Saturday, August 27, 2011

Cameron House Art Exhibit at MOCCA

A recent exhibition at Museum of Canadian Contemporary Art (MOCCA) was called "This Is Paradise".  It was a retrospective of the Canadian artists from the 1980s that congregated in the emerging Queen St West art district.  Many of the collection of paintings, videos and multimedia installations focuses on art that was featured at The Cameron House, a bar, hotel and small theatre that was a favoured meeting place for Toronto's avant-garde artists, musicians,  actors and writers.  Also on display as part of this show were works from the National Gallery of Canada from the same 1980s era.

"This is Paradise" refers to a phrase that artist Tom Dean painted on one of the walls of The Cameron House where he roomed after being evicted from his studio.  It has been written that Dean meant this ironically given the grungy, seedy conditions on Queen St in the tumultuous 80s when AIDs, drug use and threat of nuclear warfare were the topics of the day.  But within the context of  Cameron House, perhaps he meant it sincerely, since this was a haven where he and fellow artists found a sanctuary that fostered their creativity.

One of the most striking set of paintings of this collection was Susan Meig's Purgatorio series, depicting bar drinkers in their own (metaphorical?) state of hell. 

Rich like this cubism-influenced rendering of the band  Dogsound who played at Cameron House and other local bars.  I thought they looked like space aliens playing instruments.

One curious installation in the middle of the room was this huge tent covered with oxymoronically creepy looking bunnies.  Inside there was a vanity table, mirror, stool and lamp all covered with the same bunnies.  Across the top of the tent were the words "Vanitas vanitatum omnia vanitas" which Wikipedia informs you is the Latin translation of a bible quote referring to "meaninglessness of earthly life and the transient nature of vanity".   How the bunnies fit in, I'm not quite sure!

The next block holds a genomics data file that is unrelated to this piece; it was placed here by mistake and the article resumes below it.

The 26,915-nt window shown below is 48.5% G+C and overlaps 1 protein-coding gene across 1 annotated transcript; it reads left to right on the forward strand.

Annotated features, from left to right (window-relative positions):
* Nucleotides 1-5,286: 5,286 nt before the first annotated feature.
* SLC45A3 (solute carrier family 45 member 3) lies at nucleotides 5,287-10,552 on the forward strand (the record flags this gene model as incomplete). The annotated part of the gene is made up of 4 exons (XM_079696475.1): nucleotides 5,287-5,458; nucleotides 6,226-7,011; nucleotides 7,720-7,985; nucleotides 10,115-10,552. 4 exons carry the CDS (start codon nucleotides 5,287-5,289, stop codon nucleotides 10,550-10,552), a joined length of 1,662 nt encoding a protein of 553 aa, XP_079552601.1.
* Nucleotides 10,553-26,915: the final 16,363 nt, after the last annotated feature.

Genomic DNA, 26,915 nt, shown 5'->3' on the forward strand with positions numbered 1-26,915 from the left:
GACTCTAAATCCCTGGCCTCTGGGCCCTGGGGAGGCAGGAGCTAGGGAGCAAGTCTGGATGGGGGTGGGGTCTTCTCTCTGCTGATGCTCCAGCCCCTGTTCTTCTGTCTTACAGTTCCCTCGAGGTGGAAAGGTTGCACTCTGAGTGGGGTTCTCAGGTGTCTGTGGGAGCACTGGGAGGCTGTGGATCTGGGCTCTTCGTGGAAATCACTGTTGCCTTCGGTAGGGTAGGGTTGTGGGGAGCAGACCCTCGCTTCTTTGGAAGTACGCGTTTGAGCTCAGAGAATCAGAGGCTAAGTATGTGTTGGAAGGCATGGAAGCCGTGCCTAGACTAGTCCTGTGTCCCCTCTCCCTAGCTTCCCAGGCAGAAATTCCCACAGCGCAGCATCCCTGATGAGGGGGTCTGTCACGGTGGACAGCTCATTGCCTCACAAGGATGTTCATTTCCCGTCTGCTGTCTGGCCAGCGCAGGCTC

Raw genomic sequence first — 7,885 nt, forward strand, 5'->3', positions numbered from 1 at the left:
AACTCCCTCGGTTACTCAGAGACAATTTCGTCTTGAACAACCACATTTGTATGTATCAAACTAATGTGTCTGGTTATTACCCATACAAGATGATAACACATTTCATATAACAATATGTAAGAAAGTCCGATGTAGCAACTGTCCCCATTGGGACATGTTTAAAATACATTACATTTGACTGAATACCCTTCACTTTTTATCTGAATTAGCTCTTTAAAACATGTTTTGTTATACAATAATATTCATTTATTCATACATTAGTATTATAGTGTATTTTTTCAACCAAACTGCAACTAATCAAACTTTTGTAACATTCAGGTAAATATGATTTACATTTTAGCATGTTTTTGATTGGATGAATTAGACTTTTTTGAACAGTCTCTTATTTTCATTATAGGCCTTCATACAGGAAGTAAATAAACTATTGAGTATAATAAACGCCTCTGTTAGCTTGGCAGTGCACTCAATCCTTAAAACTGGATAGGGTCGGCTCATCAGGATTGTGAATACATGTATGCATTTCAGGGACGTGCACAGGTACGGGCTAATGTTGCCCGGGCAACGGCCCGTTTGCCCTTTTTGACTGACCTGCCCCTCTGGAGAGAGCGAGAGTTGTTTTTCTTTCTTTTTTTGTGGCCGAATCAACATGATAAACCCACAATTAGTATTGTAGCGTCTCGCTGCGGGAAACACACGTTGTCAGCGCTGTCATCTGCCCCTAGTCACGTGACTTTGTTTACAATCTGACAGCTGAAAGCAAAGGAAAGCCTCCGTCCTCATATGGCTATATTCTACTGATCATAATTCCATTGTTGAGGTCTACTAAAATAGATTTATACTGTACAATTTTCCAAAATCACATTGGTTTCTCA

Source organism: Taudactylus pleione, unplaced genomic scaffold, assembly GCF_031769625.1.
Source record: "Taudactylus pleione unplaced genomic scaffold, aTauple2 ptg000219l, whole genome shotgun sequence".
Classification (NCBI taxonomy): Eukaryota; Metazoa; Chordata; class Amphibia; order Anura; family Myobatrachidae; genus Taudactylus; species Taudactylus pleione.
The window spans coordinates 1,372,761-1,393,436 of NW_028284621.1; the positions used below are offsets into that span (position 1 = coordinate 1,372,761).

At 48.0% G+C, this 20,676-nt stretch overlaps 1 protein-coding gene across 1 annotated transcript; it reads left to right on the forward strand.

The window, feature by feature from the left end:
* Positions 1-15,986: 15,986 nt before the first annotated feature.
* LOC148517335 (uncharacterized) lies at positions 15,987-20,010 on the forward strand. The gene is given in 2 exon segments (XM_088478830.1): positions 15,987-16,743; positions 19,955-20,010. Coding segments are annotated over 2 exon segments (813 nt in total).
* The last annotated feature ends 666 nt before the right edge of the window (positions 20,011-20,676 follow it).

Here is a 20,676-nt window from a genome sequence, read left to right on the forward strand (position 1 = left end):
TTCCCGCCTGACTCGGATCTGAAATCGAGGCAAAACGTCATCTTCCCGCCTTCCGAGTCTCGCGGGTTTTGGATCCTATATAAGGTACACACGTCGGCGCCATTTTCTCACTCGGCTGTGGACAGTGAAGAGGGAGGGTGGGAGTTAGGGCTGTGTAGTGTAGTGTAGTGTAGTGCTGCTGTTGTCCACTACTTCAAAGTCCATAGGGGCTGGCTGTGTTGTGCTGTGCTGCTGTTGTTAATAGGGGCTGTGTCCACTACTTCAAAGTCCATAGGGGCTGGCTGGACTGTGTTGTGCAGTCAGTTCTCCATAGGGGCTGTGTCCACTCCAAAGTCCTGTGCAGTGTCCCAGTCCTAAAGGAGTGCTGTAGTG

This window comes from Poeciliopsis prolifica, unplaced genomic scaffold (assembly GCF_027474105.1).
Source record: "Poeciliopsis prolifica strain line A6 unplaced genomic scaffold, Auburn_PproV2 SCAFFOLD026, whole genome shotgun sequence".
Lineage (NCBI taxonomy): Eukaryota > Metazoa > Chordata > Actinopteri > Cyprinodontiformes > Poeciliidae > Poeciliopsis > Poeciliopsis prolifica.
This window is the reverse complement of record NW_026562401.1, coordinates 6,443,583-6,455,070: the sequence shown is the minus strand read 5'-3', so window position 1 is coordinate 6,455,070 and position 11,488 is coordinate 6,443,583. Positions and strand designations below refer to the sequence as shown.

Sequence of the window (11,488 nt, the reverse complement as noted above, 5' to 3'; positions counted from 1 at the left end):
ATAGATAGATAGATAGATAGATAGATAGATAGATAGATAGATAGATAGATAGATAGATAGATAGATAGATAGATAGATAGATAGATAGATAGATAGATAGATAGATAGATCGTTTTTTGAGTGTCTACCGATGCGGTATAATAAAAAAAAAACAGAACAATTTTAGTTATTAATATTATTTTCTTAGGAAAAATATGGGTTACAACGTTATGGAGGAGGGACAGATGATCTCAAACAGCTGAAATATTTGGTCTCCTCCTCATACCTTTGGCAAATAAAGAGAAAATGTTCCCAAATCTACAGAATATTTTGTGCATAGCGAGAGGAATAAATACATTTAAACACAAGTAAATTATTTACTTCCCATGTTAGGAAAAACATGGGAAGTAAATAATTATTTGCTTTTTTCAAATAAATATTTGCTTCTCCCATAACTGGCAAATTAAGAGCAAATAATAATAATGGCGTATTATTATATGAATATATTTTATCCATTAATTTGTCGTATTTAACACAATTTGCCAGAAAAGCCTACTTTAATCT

Other interesting images included one of Lenin holding "The Joy of Cooking",  a cowboy hat made of rice crispies, and a photographic spoof on Andy Warhol's pop art, depicting a man naked except for a large can of campbell's soup covering his nether-regions.

A section of the exhibition was devoted to "General Idea", a trio of artists who specialized in conceptual and media-based art.  Some of their most famous themes were represented, including an AIDS painting that was a homage to Robert Indiana's LOVE, and one of poodles "interacting" with each other.  A larger exhibition of their work is currently on display at the Art Gallery of Ontario (AGO) which will hopefully give me more insight into what this group was all about.

MOCCA - 952 Queen St West
The Cameron House - 408 Queen St West